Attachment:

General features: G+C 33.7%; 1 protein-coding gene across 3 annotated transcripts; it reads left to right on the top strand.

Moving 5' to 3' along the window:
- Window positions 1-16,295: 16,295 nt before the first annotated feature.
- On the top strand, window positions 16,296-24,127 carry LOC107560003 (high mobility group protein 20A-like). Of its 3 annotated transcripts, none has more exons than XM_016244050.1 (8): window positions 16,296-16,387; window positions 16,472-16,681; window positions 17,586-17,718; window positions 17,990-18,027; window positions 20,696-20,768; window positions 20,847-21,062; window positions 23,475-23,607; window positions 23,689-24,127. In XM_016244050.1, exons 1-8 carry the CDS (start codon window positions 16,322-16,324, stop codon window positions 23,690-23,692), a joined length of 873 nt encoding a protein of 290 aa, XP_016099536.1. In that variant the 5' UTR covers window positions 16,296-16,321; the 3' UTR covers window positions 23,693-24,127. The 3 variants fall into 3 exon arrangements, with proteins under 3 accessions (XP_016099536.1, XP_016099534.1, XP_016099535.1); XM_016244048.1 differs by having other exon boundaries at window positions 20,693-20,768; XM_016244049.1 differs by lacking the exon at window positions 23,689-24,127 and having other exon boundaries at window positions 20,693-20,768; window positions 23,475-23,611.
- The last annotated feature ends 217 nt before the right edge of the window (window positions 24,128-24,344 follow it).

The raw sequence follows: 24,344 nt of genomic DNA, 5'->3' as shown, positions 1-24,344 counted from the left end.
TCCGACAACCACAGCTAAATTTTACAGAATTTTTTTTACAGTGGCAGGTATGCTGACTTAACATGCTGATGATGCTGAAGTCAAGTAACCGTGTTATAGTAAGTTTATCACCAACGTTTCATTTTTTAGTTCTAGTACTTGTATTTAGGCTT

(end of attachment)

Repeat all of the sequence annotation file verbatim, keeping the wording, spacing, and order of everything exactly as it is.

General features: G+C 33.7%; 1 protein-coding gene across 3 annotated transcripts; it reads left to right on the top strand.

Moving 5' to 3' along the window:
- Window positions 1-16,295: 16,295 nt before the first annotated feature.
- On the top strand, window positions 16,296-24,127 carry LOC107560003 (high mobility group protein 20A-like). Of its 3 annotated transcripts, none has more exons than XM_016244050.1 (8): window positions 16,296-16,387; window positions 16,472-16,681; window positions 17,586-17,718; window positions 17,990-18,027; window positions 20,696-20,768; window positions 20,847-21,062; window positions 23,475-23,607; window positions 23,689-24,127. In XM_016244050.1, exons 1-8 carry the CDS (start codon window positions 16,322-16,324, stop codon window positions 23,690-23,692), a joined length of 873 nt encoding a protein of 290 aa, XP_016099536.1. In that variant the 5' UTR covers window positions 16,296-16,321; the 3' UTR covers window positions 23,693-24,127. The 3 variants fall into 3 exon arrangements, with proteins under 3 accessions (XP_016099536.1, XP_016099534.1, XP_016099535.1); XM_016244048.1 differs by having other exon boundaries at window positions 20,693-20,768; XM_016244049.1 differs by lacking the exon at window positions 23,689-24,127 and having other exon boundaries at window positions 20,693-20,768; window positions 23,475-23,611.
- The last annotated feature ends 217 nt before the right edge of the window (window positions 24,128-24,344 follow it).

The raw sequence follows: 24,344 nt of genomic DNA, 5'->3' as shown, positions 1-24,344 counted from the left end.
TCCGACAACCACAGCTAAATTTTACAGAATTTTTTTTACAGTGGCAGGTATGCTGACTTAACATGCTGATGATGCTGAAGTCAAGTAACCGTGTTATAGTAAGTTTATCACCAACGTTTCATTTTTTAGTTCTAGTACTTGTATTTAGGCTT